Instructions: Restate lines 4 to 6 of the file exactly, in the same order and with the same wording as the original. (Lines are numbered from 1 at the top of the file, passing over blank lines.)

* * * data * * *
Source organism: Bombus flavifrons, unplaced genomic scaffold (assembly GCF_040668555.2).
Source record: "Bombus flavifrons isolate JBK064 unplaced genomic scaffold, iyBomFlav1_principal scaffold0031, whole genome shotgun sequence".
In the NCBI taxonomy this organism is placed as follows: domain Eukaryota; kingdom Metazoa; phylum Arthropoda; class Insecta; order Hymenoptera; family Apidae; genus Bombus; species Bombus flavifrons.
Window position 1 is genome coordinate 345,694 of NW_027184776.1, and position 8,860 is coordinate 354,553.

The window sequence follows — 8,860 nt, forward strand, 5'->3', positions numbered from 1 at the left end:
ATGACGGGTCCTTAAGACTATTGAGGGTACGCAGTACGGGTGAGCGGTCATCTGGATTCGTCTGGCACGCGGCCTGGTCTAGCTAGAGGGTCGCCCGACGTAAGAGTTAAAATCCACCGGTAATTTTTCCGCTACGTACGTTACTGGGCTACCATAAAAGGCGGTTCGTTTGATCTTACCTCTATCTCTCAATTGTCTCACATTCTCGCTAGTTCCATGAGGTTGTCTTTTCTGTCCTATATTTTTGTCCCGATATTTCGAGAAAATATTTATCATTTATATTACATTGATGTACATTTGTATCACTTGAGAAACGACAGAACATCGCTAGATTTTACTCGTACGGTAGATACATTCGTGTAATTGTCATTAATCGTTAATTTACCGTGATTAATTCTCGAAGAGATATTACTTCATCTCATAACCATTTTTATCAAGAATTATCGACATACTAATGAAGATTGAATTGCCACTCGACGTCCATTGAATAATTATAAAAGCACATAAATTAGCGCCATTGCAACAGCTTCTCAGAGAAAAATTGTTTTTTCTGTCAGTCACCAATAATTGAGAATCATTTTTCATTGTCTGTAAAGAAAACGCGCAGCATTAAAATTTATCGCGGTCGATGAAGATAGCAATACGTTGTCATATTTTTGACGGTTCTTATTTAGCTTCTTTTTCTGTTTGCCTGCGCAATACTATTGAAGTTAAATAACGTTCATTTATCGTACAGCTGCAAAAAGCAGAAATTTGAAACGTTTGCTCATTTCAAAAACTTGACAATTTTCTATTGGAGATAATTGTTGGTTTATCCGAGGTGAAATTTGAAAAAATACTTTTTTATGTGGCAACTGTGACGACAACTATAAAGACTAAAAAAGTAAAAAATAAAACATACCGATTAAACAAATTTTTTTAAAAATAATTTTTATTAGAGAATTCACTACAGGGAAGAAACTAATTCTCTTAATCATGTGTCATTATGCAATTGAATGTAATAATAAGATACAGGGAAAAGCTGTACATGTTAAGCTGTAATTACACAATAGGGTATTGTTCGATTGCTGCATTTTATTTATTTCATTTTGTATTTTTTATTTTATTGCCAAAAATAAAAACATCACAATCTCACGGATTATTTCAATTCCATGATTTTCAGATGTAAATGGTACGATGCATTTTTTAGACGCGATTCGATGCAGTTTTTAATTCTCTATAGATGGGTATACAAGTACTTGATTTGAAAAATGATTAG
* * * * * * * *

Window position 1 is genome coordinate 345,694 of NW_027184776.1, and position 8,860 is coordinate 354,553.

The window sequence follows — 8,860 nt, forward strand, 5'->3', positions numbered from 1 at the left end:
ATGACGGGTCCTTAAGACTATTGAGGGTACGCAGTACGGGTGAGCGGTCATCTGGATTCGTCTGGCACGCGGCCTGGTCTAGCTAGAGGGTCGCCCGACGTAAGAGTTAAAATCCACCGGTAATTTTTCCGCTACGTACGTTACTGGGCTACCATAAAAGGCGGTTCGTTTGATCTTACCTCTATCTCTCAATTGTCTCACATTCTCGCTAGTTCCATGAGGTTGTCTTTTCTGTCCTATATTTTTGTCCCGATATTTCGAGAAAATATTTATCATTTATATTACATTGATGTACATTTGTATCACTTGAGAAACGACAGAACATCGCTAGATTTTACTCGTACGGTAGATACATTCGTGTAATTGTCATTAATCGTTAATTTACCGTGATTAATTCTCGAAGAGATATTACTTCATCTCATAACCATTTTTATCAAGAATTATCGACATACTAATGAAGATTGAATTGCCACTCGACGTCCATTGAATAATTATAAAAGCACATAAATTAGCGCCATTGCAACAGCTTCTCAGAGAAAAATTGTTTTTTCTGTCAGTCACCAATAATTGAGAATCATTTTTCATTGTCTGTAAAGAAAACGCGCAGCATTAAAATTTATCGCGGTCGATGAAGATAGCAATACGTTGTCATATTTTTGACGGTTCTTATTTAGCTTCTTTTTCTGTTTGCCTGCGCAATACTATTGAAGTTAAATAACGTTCATTTATCGTACAGCTGCAAAAAGCAGAAATTTGAAACGTTTGCTCATTTCAAAAACTTGACAATTTTCTATTGGAGATAATTGTTGGTTTATCCGAGGTGAAATTTGAAAAAATACTTTTTTATGTGGCAACTGTGACGACAACTATAAAGACTAAAAAAGTAAAAAATAAAACATACCGATTAAACAAATTTTTTTAAAAATAATTTTTATTAGAGAATTCACTACAGGGAAGAAACTAATTCTCTTAATCATGTGTCATTATGCAATTGAATGTAATAATAAGATACAGGGAAAAGCTGTACATGTTAAGCTGTAATTACACAATAGGGTATTGTTCGATTGCTGCATTTTATTTATTTCATTTTGTATTTTTTATTTTATTGCCAAAAATAAAAACATCACAATCTCACGGATTATTTCAATTCCATGATTTTCAGATGTAAATGGTACGATGCATTTTTTAGACGCGATTCGATGCAGTTTTTAATTCTCTATAGATGGGTATACAAGTACTTGATTTGAAAAATGATTAG